Defendants argue that they are entitled to qualified immunity under the "arguable probable cause" standard. (Dkt. No. 12, Attach. 10 at 16-17.) As the court has discussed above, however, probable cause has not been established, and, for the same reasons it is not apparent on the record properly before the court, arguable probable cause is not shown either. This argument is therefore rejected at this juncture.

V. Conclusion

WHEREFORE, for the foregoing reasons, it is hereby

ORDERED that defendants' motion to dismiss (Dkt. No. 12) is GRANTED IN PART and DENIED IN PART as follows:

GRANTED with respect to Murphy's entire second and seventh causes of action, and his claims related to the retention of his property and malicious prosecution, and those causes of actions/claims are DISMISSED; and DENIED in all other respects; and it is further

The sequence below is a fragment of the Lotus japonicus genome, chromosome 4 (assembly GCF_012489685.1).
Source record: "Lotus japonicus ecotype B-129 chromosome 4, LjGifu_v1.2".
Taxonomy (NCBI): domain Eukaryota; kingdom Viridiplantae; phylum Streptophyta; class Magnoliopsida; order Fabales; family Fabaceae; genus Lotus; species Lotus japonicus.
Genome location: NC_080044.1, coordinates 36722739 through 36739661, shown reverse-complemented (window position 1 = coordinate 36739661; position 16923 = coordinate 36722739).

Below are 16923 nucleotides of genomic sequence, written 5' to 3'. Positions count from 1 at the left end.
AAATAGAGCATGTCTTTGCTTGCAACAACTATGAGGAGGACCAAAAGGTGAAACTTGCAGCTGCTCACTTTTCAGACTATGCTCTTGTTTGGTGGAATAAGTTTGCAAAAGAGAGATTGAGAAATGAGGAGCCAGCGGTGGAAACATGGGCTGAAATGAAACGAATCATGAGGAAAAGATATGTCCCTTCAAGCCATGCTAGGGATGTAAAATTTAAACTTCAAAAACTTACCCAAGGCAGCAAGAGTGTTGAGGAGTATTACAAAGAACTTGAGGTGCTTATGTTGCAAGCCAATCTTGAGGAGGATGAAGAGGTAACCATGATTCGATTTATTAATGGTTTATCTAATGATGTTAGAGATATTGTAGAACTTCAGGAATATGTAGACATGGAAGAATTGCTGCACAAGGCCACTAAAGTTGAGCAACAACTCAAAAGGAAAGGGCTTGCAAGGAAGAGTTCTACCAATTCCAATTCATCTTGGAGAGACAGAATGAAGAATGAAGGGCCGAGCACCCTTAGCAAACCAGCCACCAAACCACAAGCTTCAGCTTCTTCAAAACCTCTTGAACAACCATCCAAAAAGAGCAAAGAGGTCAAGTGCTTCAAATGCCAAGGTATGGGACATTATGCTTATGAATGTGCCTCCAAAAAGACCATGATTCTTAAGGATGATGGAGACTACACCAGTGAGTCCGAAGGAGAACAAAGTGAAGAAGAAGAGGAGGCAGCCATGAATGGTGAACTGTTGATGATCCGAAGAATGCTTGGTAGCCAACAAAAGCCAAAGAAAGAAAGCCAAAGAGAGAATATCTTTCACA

ORDERED that the parties shall contact Magistrate Judge Randolph F. Treece to schedule further proceedings in accordance with this Memorandum-Decision and Order; and it is further

ORDERED that the Clerk provide a copy of this Memorandum-Decision and Order to the parties.